GREENSBORO, N.C. – As the Greensboro Grasshoppers bids farewell to summertime baseball, the inaugural season of an exciting new program of The Community Foundation of Greater Greensboro has wrapped, as well.
This year, the Foundation honored outstanding individuals – a diverse group from all corners of our community who are contributing in a variety of ways to making greater Greensboro an even better place to live and work. Whether they’re tackling hunger or assisting big thinkers in making their ideas reality, these honorees are “Game Changers” for our community.
Early in 2015, The Community Foundation partnered with the Grasshoppers to present the new Game Changer Award. The public was invited to suggest people they believed were worthy of the accolade, and a recipient was honored at each of the 12 Saturday home baseball game throughout the season. Honorees were invited onto the field as baseball fans learned what each of them has added to our community. Recipients were then presented with the Game Changer Award, a Grasshoppers team-signed baseball bat.
“Our community is rich with countless people who are making a difference for all of us in a variety of ways,” said Walker Sanders, president of The Community Foundation. “In many instances, their contributions are not readily known. We want to draw attention to the many area volunteers and professionals who are making significant contributions to our local society, and in doing so creating a better community for all of us. We appreciate their vision and hard work and are pleased to honor them in this way. And we encourage the public to continue helping us identify more folks to be considered as Game Changers in 2016.”
The public may suggest someone for consideration as a Game Changer recipient by CLICKING HERE.
The following individuals are the first honorees of The Community Foundation Game Changer Award:
Nadia Shirin Moffett / Executive Director, Queen’s Foundation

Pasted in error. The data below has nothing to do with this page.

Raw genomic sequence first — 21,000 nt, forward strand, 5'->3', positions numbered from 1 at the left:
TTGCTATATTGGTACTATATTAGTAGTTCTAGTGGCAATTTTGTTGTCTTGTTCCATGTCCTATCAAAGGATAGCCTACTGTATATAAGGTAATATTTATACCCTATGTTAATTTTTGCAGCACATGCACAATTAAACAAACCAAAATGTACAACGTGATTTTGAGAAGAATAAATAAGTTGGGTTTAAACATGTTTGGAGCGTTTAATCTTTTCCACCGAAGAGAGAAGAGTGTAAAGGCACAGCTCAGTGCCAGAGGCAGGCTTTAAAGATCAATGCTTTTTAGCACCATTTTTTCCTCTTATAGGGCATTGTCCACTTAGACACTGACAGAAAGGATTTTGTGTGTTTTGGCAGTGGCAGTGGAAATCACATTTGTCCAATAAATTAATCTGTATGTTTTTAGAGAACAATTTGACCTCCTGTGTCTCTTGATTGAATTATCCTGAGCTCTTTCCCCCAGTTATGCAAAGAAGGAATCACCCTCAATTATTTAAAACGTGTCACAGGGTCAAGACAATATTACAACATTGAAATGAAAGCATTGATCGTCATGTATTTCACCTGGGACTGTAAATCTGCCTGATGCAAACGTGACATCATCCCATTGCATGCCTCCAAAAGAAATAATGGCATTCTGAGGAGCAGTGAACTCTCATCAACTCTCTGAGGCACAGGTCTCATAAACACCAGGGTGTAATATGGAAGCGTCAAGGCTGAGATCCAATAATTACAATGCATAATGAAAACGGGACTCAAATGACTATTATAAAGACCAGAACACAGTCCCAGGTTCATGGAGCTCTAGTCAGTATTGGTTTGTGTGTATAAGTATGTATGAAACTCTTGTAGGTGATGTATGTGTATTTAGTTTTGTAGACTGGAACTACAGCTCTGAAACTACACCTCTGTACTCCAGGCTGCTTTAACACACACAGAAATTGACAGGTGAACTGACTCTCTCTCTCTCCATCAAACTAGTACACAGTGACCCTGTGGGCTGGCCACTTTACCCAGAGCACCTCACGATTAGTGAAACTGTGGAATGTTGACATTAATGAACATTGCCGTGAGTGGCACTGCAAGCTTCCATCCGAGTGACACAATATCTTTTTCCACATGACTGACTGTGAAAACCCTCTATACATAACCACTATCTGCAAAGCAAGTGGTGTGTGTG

Nadia was Miss North Carolina USA 2010 and is founder of The Queen’s Foundation, where she’s now the executive director. The Queen’s Foundation is a state-wide nonprofit based here in Greensboro dedicated to preparing under-served middle and high school young women for higher education and leadership – specifically, girls who will be first in their families to earn a college degree. Nadia has led the organization to raise more than a half-a-million dollars in donations for sponsorships to keep the program free of fees for the young women and public schools served. The organization serves over 200 young women across 18 public schools in four regions in North Carolina. It has awarded over 50 scholarships, placed girls in over 80 high school internships and has exemplary success rates of ensuring girls transition from high school to college. Nadia’s work has resulted in enlisting over 200 volunteers and more than 100 corporate and community partners to provide funding and leadership support.
Santiago Elliott / Founder and CEO, Santiago Elliott Photography /Community Volunteer
The Community Foundation first met Santiago Elliott when he was in middle school and volunteering at HandyCapable Network, which works with developmentally disabled adults who refurbish donated, used computers for future use by low-income individuals and families. There, Santi noticed how many of these were fellow students who lacked a computer in the home. So Santi arranged a series of computer build workshops for them. In the end, they each not only had a computer of their own but new skillsets – plus a leadership inspiration in Santi. Santi also joined The Community Foundation’s Teen Grantmaking Council, which teaches middle and high school students about philanthropy by letting them carefully select worthy causes to support through grantmaking. Through this experience, Santi searched out, applied for and received numerous grants. Today, Santi continues to support local issues while juggling a new career as a talented photographer.